Bill Mitchell, the Trump-loving QAnon scammer, is pushing ammunition for a civil war

Update 9:12am CT, Sept. 18: Republican Legion has pulled the ammunition pages from its site. The Daily Dot has reached out for comment and will update this story if we hear back. Mitchell has also deleted his tweets. 

The original story appears below. 

Popular conservative media personality Bill Mitchell’s recent tweets selling ammunition might violate Twitter’s terms of service.

The fervently pro-Trump Mitchell sent a string of tweets over the weekend pushing merchandise for the website Republican Legion. While some of the offerings were standard-issue like T-shirts and hats, Mitchell (who didn’t respond to Daily Dot’s request for comment) also sent several tweets advertising Trump-branded 9 millimeter and .45 caliber pistol ammunition.

Bill Mitchell/Twitter

Bill Mitchell/Twitter

In offering ammunition for sale on his Twitter feed, Mitchell is almost certainly in violation of Twitter’s rules regarding regulated goods and services, which ban the sale of “weapons, including firearms, ammunition, and explosives, and instructions on making weapons.”

Twitter also clearly bans paid advertising for “gun parts and accessories, including gun mounts, grips, magazines, and ammunition.” 

Mitchell’s tweets are not labeled as ads or sponsored, but there’s still an open question of whether he is profiting off them. The website Mitchell is promoting, Republican Legion, is registered to Richard Granville, whose conservative-leaning search engine Yippy hired Mitchell earlier this year.

It’s unknown whether Mitchell is getting a cut of whatever Republican Legion sells through his Twitter feed. Mitchell has disclosed his employment by Yippy, but hasn’t mentioned the sales tweets at all, seeming to include them as links in otherwise unrelated tweets.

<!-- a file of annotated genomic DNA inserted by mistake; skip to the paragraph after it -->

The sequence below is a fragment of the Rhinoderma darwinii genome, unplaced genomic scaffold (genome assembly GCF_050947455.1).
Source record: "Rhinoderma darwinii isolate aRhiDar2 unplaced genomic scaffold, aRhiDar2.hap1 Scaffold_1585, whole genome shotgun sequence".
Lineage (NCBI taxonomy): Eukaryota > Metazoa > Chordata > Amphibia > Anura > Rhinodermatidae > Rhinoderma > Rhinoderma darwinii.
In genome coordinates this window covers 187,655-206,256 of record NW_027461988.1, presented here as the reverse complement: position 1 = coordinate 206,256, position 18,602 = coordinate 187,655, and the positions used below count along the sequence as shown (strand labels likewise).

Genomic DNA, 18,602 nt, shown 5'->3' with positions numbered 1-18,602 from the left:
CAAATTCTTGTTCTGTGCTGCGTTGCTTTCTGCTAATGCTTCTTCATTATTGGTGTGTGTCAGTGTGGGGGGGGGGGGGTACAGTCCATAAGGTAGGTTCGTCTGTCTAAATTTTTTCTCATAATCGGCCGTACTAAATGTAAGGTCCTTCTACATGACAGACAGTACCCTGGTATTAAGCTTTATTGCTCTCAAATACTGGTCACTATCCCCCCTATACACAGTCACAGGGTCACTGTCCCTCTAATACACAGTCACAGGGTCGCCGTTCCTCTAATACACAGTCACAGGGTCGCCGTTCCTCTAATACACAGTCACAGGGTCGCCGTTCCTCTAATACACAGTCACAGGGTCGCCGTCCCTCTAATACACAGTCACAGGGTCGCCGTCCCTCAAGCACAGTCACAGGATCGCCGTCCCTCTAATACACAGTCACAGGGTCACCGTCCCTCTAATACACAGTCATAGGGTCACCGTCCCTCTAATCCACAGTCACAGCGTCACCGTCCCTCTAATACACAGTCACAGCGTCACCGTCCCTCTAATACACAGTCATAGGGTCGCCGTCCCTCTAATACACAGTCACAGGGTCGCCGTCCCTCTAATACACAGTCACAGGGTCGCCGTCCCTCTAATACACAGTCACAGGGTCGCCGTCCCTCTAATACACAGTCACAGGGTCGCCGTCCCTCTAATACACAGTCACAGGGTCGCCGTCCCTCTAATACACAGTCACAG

There are other Twitter accounts devoted to selling firearm accessories that have slipped past Twitter’s rules, such as BulkAmmo and BuySellAmmo, but these appear to run third-party ads or links to newsletters, and have almost no engagement. 

Mitchell, on the other hand, has 450,000 followers and routinely gets thousands of retweets for his posts. 

Twitter did not respond to a request for comment.

The ammunition the site is selling appears to be wildly overpriced. It offers 50 .45 caliber or 9 millimeter rounds for $44.95 – with nothing to distinguish them from other brands except some Trump branding and the slogan “Make Ammo Great Again.” 

In contrast, other ammunition-selling websites have the same rounds for sale at much lower prices, including a similar box of 9mm ammunition for $18.  

The site is also clearly selling ammunition based on fears of mass gun confiscation and the possibility of civil unrest.

“Every single 2020 Democrat [sic] candidate wants to strip Americans of our Second Amendment rights. Some have said it openly, while others try to be a little more obscure,” declares Republican Legion’s ammunition pages. “Leftist progressives don’t understand the point of gun ownership, despite seeing what’s going on in places like Venezuela and North Korea (and Chicago?) where tyrannical dictators run the show. Freedom isn’t free … and never more than one generation from extinction.”